The expansion to 10 teams and the longer schedule (each club will play 162 games instead of the usual 154) has brought a change in the statistics. Through June 30 last year 268 games were played. At the same date this season there were 371. On June 30 last year there were only seven players with 40 or more RBIs, led by New York's Roger Maris with 64. This season there were 23 men with 40 or more RBIs; Jim Gentile of Baltimore led with 67. Maris last year was in front in home runs with 25; this year, though hitting fewer homers per at bat (one for 9.4 last year, one for 9.7 in 1961), he led again, with 27. The big difference is that last year there were only 10 players with 10 or more homers, while this year there were 23. Batting averages were high, too, which may demonstrate a thinning out of pitching talent among the 10 teams. Gentile led a group of 10 .300 hitters in 1960 with .335. This year there were 14, headed by Norm Cash of Detroit with .367.
Even so, a power failure last week—lack of home runs—held Cleveland back. The Indians hit just one as they split six games. Home runs have been vitally important to this team. It won 26 of 34 games in which a player homered; in games in which there were none, the Indians' record was 18—25. Mickey Mantle and Roger Maris continued to supply New York with power. In all, the Yankees scored 42 runs, with Mantle (.500 and six homers for the week) driving in 13 and Maris (.435) driving in 10. Two of the Yankees' four wins—they lost two games—were earned by Whitey Ford, who led the majors with 14 victories. Ted Bowsfield, Ryne Duren and Ken McBride, who among them have won 14, were winners for Los Angeles. Duren, with a little relief help, beat the Yankees with a three-hitter and stunned them with a two-run single, his fourth hit in four and a half years in the majors. Another hitting pitcher was Detroit's Don Mossi, who had two singles and three RBIs as he stopped Chicago—despite15 White Sox hits. That ended the Tigers' losing streak at three and the White Sox' winning streak at 12. Detroit then beat Baltimore, another hot team, after the Orioles had swept four games from the Athletics. There was talk that Paul Richards, Baltimore manager, would take the job as GM with the new Houston team in the NL next season. Minnesota's Jack Kralick and Jim Kaat pitched consecutive complete-game wins, the first for the Twins since the opening two games of the year. Manager Sam Mele set a definite lineup—including Bill Tuttle at third—and stuck with it as the Twins climbed to eighth. They might have done better if, on successive days against Boston, Camilo Pascual and Bert Cueto had not continued their bad habit of tipping off their pitches. The Red Sox, with three homers by Frank Malzone, won both those games, their only victories of the week. Gene Green, Willie Tasby and Dale Long hit consecutive home runs for Washington in a game with Cleveland, after theIndians missed a first-inning double play. Washington won 8-5, but despite 11 homers in seven games they could only win three.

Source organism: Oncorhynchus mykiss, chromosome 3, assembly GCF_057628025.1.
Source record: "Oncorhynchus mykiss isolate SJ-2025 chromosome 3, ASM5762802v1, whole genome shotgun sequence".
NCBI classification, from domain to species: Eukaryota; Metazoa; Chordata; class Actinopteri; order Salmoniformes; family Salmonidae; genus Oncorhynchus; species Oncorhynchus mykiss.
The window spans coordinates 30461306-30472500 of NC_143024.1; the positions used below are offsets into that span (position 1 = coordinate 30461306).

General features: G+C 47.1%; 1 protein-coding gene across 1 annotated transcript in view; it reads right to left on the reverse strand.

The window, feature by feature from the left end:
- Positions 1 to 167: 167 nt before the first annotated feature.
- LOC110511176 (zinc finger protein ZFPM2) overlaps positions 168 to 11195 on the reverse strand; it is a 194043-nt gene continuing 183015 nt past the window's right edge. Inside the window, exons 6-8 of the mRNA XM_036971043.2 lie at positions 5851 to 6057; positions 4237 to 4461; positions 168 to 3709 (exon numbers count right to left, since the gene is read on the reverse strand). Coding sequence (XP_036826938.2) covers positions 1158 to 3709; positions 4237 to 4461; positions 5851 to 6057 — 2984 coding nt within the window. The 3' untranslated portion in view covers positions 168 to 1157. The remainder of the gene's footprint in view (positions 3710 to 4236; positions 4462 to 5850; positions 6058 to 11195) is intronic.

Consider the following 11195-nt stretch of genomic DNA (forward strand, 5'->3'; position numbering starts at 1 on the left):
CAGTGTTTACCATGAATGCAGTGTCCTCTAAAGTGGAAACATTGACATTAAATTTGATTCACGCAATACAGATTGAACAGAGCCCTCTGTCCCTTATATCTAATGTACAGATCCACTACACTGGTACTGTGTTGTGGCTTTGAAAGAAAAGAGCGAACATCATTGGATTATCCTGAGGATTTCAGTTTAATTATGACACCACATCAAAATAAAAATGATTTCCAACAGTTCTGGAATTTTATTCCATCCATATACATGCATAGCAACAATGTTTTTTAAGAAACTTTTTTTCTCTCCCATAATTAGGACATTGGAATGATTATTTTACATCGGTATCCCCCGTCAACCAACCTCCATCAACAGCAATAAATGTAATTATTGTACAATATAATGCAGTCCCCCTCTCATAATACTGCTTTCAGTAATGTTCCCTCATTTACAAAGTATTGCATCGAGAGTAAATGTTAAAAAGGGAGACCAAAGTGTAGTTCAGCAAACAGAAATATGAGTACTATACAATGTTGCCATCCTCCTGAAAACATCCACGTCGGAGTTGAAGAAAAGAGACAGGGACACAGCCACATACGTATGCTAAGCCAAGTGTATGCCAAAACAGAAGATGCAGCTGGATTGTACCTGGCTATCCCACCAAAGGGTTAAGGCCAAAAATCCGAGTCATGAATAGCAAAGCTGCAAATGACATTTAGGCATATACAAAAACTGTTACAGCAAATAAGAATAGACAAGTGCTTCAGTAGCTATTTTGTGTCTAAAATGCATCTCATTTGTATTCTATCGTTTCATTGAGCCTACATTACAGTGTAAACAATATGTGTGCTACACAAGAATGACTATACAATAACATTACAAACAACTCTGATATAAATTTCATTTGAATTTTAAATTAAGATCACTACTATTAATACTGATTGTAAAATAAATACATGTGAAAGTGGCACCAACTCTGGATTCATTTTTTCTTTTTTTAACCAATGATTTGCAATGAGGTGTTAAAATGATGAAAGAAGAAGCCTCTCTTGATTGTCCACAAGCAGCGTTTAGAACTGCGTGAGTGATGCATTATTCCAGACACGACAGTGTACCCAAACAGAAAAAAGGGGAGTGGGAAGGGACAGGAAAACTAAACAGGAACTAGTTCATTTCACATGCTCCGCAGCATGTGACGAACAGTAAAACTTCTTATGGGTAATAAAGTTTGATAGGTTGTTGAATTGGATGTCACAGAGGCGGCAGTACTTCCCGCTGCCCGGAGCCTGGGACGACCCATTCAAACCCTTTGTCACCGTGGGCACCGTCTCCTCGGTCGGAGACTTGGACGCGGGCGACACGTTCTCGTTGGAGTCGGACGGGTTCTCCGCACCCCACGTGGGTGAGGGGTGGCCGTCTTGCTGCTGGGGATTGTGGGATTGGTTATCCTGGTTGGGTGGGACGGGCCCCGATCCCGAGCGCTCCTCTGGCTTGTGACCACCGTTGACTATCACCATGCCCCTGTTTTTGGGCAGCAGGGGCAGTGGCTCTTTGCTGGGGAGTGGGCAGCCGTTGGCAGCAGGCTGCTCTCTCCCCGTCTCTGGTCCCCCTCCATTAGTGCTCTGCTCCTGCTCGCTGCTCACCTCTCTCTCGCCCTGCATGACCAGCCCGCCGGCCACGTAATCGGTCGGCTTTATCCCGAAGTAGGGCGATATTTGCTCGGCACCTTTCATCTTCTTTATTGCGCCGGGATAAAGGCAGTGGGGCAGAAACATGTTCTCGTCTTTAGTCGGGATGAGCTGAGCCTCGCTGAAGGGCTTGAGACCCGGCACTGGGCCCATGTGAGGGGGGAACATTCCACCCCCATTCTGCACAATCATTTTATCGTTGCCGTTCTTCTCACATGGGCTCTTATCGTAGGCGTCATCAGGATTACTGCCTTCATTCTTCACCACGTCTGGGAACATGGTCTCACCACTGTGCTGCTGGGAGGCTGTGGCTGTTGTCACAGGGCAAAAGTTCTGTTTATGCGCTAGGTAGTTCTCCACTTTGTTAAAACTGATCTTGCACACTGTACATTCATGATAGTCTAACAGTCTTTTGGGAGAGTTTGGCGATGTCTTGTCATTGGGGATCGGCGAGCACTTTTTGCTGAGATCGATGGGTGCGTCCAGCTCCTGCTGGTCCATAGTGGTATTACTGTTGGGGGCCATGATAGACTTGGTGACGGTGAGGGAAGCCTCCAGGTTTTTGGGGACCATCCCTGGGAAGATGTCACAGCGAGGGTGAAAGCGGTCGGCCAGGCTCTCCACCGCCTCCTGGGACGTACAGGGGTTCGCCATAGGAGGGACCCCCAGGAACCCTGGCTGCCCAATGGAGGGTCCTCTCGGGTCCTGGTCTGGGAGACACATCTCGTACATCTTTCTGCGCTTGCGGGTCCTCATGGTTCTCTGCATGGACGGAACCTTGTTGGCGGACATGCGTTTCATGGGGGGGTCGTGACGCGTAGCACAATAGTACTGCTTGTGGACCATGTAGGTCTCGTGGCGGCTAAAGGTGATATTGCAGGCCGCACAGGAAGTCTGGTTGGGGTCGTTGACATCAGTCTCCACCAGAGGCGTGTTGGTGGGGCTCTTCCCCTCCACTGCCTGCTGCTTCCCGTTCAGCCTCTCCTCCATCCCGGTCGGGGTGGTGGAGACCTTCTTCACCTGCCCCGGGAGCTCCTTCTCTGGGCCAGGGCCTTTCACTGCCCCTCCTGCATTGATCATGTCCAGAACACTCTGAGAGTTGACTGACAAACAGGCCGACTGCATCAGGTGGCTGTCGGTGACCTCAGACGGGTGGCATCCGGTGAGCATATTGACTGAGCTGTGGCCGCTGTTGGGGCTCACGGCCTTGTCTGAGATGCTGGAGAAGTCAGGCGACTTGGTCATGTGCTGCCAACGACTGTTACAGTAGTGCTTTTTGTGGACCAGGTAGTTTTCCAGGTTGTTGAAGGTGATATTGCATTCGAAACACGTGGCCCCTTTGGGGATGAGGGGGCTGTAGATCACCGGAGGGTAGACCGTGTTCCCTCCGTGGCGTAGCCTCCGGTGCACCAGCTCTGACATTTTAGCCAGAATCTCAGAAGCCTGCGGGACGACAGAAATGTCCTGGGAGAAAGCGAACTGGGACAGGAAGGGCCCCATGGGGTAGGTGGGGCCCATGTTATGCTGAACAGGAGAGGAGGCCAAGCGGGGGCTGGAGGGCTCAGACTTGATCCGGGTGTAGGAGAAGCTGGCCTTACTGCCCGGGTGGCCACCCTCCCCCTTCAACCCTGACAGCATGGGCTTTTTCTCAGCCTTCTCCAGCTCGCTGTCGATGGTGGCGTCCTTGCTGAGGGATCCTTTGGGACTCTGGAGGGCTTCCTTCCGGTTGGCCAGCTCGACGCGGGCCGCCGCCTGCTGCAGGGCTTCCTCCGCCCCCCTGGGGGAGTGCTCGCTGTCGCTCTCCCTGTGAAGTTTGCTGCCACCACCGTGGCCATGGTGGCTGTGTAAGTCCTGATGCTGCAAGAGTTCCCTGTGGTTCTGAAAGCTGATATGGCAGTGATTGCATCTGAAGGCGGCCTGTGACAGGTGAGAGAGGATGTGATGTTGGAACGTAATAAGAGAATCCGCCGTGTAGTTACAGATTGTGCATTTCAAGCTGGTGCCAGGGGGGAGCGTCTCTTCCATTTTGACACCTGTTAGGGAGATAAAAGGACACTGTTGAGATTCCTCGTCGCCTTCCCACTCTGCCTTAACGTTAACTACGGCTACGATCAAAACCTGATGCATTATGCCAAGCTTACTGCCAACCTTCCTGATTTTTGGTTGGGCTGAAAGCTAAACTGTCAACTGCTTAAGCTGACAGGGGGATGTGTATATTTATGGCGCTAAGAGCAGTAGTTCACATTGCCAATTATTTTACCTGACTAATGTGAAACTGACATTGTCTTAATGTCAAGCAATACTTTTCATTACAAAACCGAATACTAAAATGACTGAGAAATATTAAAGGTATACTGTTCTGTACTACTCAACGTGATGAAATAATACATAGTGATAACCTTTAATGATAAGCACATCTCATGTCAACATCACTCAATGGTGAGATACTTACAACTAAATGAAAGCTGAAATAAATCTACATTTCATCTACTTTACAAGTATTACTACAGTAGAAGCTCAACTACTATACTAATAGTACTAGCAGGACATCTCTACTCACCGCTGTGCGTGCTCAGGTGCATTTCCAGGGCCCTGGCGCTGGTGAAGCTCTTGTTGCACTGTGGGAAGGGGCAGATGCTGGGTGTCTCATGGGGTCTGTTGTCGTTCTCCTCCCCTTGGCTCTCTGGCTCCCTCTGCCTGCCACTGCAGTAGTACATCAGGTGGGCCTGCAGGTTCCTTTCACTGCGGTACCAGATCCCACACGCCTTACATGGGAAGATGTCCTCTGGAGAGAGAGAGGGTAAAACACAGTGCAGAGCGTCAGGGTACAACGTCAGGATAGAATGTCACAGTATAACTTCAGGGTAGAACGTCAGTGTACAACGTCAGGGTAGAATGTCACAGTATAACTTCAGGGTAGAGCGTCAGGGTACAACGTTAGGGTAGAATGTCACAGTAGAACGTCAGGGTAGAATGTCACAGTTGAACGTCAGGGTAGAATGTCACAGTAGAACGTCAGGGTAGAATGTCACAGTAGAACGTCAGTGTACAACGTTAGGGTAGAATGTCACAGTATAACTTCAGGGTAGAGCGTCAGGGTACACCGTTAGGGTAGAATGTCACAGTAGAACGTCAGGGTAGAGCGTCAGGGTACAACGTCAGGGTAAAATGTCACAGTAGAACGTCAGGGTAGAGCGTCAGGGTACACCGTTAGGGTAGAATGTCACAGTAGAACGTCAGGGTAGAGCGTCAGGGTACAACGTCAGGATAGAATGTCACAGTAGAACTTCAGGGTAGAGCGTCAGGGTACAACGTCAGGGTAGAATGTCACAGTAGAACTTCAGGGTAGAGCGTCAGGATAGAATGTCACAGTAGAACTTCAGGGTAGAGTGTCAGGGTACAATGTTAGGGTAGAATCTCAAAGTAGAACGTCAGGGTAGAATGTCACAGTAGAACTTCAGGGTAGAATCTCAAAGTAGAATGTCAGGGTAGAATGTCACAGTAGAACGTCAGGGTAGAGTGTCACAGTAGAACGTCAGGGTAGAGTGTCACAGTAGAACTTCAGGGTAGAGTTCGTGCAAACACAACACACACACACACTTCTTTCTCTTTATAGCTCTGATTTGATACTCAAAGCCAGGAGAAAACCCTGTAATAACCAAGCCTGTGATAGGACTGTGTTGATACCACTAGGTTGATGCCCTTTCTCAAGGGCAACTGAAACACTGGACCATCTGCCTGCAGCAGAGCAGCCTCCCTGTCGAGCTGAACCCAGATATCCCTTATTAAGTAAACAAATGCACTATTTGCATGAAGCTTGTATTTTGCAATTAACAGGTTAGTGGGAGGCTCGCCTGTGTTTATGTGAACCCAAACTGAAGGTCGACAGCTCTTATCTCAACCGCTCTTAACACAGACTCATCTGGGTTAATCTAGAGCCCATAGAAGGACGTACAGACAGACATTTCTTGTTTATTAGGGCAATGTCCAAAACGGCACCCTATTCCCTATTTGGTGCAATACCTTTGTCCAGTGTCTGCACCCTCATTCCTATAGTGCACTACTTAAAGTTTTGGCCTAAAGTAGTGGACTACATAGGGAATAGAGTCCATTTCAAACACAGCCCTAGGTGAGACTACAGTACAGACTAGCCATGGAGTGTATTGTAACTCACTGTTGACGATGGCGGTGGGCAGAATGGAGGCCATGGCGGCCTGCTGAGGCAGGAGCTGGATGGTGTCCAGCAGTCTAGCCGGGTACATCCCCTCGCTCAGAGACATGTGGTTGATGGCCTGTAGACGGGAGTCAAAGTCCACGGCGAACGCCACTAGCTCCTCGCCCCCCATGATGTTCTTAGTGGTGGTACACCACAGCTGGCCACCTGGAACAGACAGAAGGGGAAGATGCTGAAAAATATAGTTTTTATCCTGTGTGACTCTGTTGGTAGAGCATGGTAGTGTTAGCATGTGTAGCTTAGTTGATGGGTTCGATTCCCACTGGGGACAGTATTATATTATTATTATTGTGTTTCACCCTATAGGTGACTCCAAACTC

Bob Purkey of Cincinnati went on voluntary relief—the baseball kind—to a bullpen plagued by sickness, injury and overwork. Still, Chicago got 54 hits against the Reds, including 13 homers, scored 46 times and won three of four. In a game against the Cardinals the Cubs hit back-to-back singles in the first, consecutive doubles in the fourth, two straight triples in the fifth and two homers in a row in the sixth. Over-all, the Cubs batted .358, had 22 home runs (equaling their total for the previous 28 games) and won five of six. Milwaukee did well, too, winning four of six as Lou Burdette won twice and Bob Buhl shut out St. Louis. The Cardinals' three big men—Stan Musial, Ken Boyer and Bill White—had just one RBI among them all week. Bill Virdonand Roberto Clementeaveraged one RBI in each of seven games as Pittsburgh won five. Bob Friend remained ineffective, and his record slipped to 8-9. Los Angeles was equally disappointed with Don Drys-dale, who wasdriven from the mound for the 14th time in 18 starts. By winning three from the Phillies (making it 11 of 12 for the year) the Dodgers hung on to second, barely in front of San Francisco. After a 1-0 loss to Philadelphia, the Giants' manager, Al Dark, lost his temper—and part of his right pinky. His finger caught on a jagged corner of a metal stool as he threw it against the locker room wall. Following a 12-5 win over the Phillies, the Giants suffered an ignominious 7-7 tie in the longest (five hours 11 minutes) night game ever. Philadelphia's tying run scored in the 15th when Catcher Hobie Landrith's simple return toss to Pitcher Mike McCormick went unnoticed by the Giant reliefer and rolled past second base. Neither Dark nor Philadelphia Manager Gene Mauch would announce his starting pitcher for the first game of the next day's double-header. Billy O'Dell started for the Giants, faced one batter and "was replaced. Mauch listed five pitchers in his lineup, thensubstituted for all before the first inning ended. Philadelphia's lone consolation—the Giants won three of four—was the fact that all this daffiness helped boost attendance.
Boxed statistics through Saturday, July 1
GOOD LITTLE MEN were Angels' Albie Pearson, who hit two homers against Yankees, and the Dodgers' Maury Wills, who batted .455.